A great number of sidequests in Chorus are given to the player either by Nara’s allies or people who will eventually become allies. Almost all of them are are unique characters with their own backstory and motivations, and this richness motivated me to fully explore each system in search of every one.
I remember one specific instance – I came across two space pirates while I was en route to a rescue mission. I was given the choice to either kill them, or let them join the convoy. I chose the latter, and they not only helped during the rescue, they also showed up later in an important story mission and joined my squadron. Many choices like this make a tangible difference during the campaign, and are strong motivation to go through every single sidequest Chorus offers.
Chorus is an outstanding experience from every angle, although it’s not perfect. There are small hiccups in the design, such as if a player decides to refuse a sidequest and wants to start it later, they have to leave the vicinity and return to the quest giver again. I also encountered a few mission-breaking bugs that forced me to restart from the latest checkpoint and even on one occasion, restart the whole mission. However, I expect things like this to be ironed out within the span of a few patches.
By the time I rolled credits, there was no doubt that Chorus was the best space combat game I’ve played in years. The thrill of dynamic space combat coupled with a compelling narrative and overall superb design make this one an absolute a must-play.
Disclosures: This game is developed by Deep Silver FISHLABS and published by Deep Silver. It is currently available on PS4/5, XBX/S, XBO, and PC. This copy of the game was obtained via publisher and was reviewed on PC. Approximately 20 hours of play were devoted to the single-player mode, and the game was completed. There are no multiplayer modes.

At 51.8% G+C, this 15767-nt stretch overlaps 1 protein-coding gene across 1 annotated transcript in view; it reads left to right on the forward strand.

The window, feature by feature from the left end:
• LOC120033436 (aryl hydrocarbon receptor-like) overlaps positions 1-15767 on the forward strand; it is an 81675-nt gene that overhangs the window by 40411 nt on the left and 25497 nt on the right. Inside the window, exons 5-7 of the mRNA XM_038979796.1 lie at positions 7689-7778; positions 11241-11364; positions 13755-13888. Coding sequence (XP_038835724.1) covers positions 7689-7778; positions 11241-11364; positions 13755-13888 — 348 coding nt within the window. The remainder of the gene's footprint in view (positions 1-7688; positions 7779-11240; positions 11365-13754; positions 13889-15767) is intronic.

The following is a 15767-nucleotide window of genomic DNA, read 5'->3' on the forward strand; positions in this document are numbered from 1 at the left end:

Parents: This game is rated T by the ESRB and contains Fantasy Violence and Mild Language. The official description reads as follows: This is a space-combat shooter in which players assume the role of character on a mission of redemption against her former cult. From a third-person perspective, players pilot a sentient ship to complete mission objectives and battle enemy pirates and cultists in frenetic space battles. Players use machine guns, lasers, and missiles to destroy enemy vessels. Battles are accompanied by realistic gunfire, large explosions, and radio chatter. During some sequences players can choose to kill or spare enemy vessels; one dialogue sequence references suicide (e.g., “Cause of death…Suicide, the gun is still in her hand.”). The word “bastard” is heard in the game.
Colorblind Modes: There are no colorblind modes available. I am not colorblind myself, but there are some visual cues such as blue beams of light which I suspect may cause some difficulty for players with colorblindness.
Deaf & Hard of Hearing Gamers: The game has subtitles. They can be resized and altered. However, some audio cues are necessary for finding objects in the game, so Chorus is not fully accessible.
Remappable Controls: Yes, this game’s controls are remappable.